In many ways, media representation may seem trivial compared to the other serious issues plaguing the Asian American community. It’s certainly a valid critique— the push for representation must also be applied to policies passed on a state and national level. Representation in media is merely one facet of equity. Without institutional reform, real change cannot be made.
But this is precisely why I believe representation is so powerful— whether people realize it or not, the content we consume around us dramatically impacts how we understand ourselves and others. We internalize what we see around us, affecting marginalized identities, especially the youth. Like many other Asian Americans, I grew up feeling constrained by a set of rules of what I could and should achieve, far from being an aspiring author or creative.
The novels I recommend in this list aren’t all necessarily about the Asian-American experience, nor are all the characters Asian. The authors are just Asian women like myself, writing a story, and I find inspiration in this, knowing that I myself can too.
1. The Summer I Turned Pretty by Jenny Han
Most people are probably familiar with Netflix’s To All The Boys I’ve Loved Before, based on Jenny Han’s trilogy. Now, another set of her works has been adapted for television: The Summer I Turned Pretty, available to stream on Amazon Prime. Before The Summer I Turned Pretty was a TV show, it was Jenny Han’s breakout novel, narrating a summer romance between Belly and her childhood friends, Jeremiah and Conrad (Both are brothers! Scandalous!), which results in an exciting and sometimes heart-wrenching love triangle.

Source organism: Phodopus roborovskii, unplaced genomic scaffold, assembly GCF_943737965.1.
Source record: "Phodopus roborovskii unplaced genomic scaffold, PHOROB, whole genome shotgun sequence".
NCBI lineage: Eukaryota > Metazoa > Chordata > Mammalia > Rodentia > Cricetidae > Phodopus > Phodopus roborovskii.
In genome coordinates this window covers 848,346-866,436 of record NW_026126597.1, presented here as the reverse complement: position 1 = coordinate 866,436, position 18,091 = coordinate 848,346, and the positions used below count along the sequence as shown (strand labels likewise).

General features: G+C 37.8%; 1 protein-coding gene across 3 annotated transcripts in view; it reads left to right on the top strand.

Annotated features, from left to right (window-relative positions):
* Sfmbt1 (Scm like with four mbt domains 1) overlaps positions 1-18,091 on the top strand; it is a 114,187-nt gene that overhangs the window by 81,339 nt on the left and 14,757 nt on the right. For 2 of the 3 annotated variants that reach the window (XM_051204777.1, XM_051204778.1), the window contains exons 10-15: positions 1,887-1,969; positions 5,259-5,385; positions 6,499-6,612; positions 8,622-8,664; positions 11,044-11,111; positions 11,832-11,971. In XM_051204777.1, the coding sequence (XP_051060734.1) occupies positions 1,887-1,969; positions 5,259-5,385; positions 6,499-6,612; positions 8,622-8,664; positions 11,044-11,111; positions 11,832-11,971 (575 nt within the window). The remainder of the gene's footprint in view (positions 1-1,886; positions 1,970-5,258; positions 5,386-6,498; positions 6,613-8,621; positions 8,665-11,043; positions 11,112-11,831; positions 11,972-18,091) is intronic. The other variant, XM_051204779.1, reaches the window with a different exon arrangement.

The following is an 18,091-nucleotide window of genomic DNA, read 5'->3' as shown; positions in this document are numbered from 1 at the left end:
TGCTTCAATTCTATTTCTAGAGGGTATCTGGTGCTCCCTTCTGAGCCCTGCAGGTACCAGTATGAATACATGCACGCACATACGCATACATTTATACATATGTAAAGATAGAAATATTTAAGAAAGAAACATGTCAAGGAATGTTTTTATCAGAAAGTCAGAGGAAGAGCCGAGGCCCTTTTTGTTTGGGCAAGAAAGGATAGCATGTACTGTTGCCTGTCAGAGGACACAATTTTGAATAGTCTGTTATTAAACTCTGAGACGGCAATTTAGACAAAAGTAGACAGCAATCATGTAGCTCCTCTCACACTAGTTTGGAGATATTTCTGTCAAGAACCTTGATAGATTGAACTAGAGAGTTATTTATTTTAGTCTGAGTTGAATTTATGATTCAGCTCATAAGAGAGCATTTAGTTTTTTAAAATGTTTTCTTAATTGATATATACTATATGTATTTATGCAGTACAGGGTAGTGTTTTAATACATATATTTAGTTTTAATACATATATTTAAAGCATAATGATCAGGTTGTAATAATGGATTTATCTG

2. Little Fires Everywhere by Celeste Ng
Now a mini-series on Hulu, Little Fires Everywhere is an incredible commentary on motherhood and complex family dynamics. Celeste Ng examines two families in the suburbs of Cleveland, Ohio, using characters Elena Richardson and Mia Warren as parallels. As Mia continues her stay in Shaker Heights, she begins to pose as a (perceived) threat to Elena’s carefully crafted life, family, and neighborhood, and secrets from both families come to the surface.
3. Legend by Marie Lu
A beloved YA classic, Legend by Marie Lu is set in Dystopian LA, now known as The Republic, where all nations are in a perpetual war. A nationwide exam called the Trail determines your social standing. Legend follows the life of June and Day, two characters living widely different lives— June is born into a prestigious Republic Family and Day resides in the slums. Their paths converge when Day becomes a primary suspect for the murder of June’s brother, resulting in unimaginable revelations.
4. A Forest of A Thousand Lanterns by Julie C Dao
I love a good anti-hero, and Julie C Dao delivers with A Forest of A Thousand Lanterns. Inspired by ancient East Asia and fantasy elements of various cultures, A Forest of A Thousand Lanterns follows Xifeng as she violently climbs the ranks to the top— beginning as a peasant girl and conquering the concubine structure, weaponizing her beauty and cunning nature, nothing is too much for the price of power.
5. Iron Widow by Xiran Jay Zhao
Combining ancient Chinese elements, Mecha robots, and feminism, Iron Widow by Xiran Jay Zhao has the most diverse and compelling cast I’ve read yet. Seeking vengeance for the murder of her older sister, Zetian seeks to destroy the system that caused it: cutting down any embodiments of misogyny, whether physical or structural. Exploration of Zetian’s female rage is on full display. Alongside the main plot, her love for the two other characters is also showcased. Instead of the classic love triangle, all the characters fall in love at their own pace, allowing a natural progression of their relationship.